Prolactin (Prl), growth hormone, and chorionic sommatomammotropin form a set (the "Prl set") of hormones which is thought to have evolved from a common ancestral gene. This assumption is based on several lines of evidence: overlap in their biological and immunological properties, similarities in their amino acid sequences, and homologies in the nucleic acid sequences of their structural genes. In the current study we report the cloning, amplification in bacteria, and sequence analysis of DNA complementary to Prl mRNA isolated from human pituitary Prl-secreting adenomas. The cloned DNA contains 914 bases, which includes the entire coding sequence of human prePrl as well as portions of the 5- and 3'-untranslated regions of the mRNA. The amino acid sequence predicted by our data differs from a previously reported amino acid sequence in 8 positions. With the results of this study we can now compare in one species the nucleotide sequences of the structural gene coding for each of the hormones of the Prl set. The sequence divergence at replacement sites is used to establish an evolutionary clock for the Prl set of genes. Using this clock, we postulate that the chromosomal segregation of human Prl and human growth hormone occurred about 392 million years ago and that growth hormone and chorionic sommatomammotropin underwent an intrachromosomal recombination within the last 10 million years. [less ▲]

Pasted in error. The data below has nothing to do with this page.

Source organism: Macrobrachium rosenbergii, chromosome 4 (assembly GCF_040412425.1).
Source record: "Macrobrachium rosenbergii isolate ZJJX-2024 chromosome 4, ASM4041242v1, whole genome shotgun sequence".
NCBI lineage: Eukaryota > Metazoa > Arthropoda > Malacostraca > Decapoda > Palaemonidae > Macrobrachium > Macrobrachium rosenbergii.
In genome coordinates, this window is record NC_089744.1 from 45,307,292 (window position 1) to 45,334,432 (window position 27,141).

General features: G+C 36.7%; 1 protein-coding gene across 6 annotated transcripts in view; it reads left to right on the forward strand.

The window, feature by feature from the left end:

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See detailHuman recombinant erythropoietin and quality of life: a wonder drug or something to wonder about?
Bottomley, A.; Thomas, R.; Van Steen, Kristel ULg et al

in Lancet Oncology (2002), 3(3), 145-53

Over the past decade an increasing number of studies have supported the use of recombinant human erythropoietin (epoetin) in cancer patients, suggesting that it improves haemoglobin concentrations for ... [more ▼]

Over the past decade an increasing number of studies have supported the use of recombinant human erythropoietin (epoetin) in cancer patients, suggesting that it improves haemoglobin concentrations for some. There is also evidence that this treatment may lead to improvement in quality of life for cancer patients. This systematic review examines the issue. We identified and critically reviewed 13 trials. Although some of the results indicate that epoetin has positive effects on quality of life, methodological limitations inherent in most of the studies hamper interpretation of data. Evidence from this review suggests that more robust designs are required to show any significant quality-of-life benefits for cancer patients undergoing epoetin treatment. [less ▲]

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See detailHuman recombinant thiamine triphosphatase: purification, secondary structure and catalytic properties
Lakaye, Bernard ULg; Makarchikov, Alexander F; Wins, Pierre et al

in International Journal of Biochemistry & Cell Biology (2004), 36(7), 1348-1364

Thiamine triphosphate (ThTP) is found in most living organisms and it may act as a phosphate donor for protein phosphorylation. We have recently cloned the cDNA coding for a highly specific mammalian 25 ... [more ▼]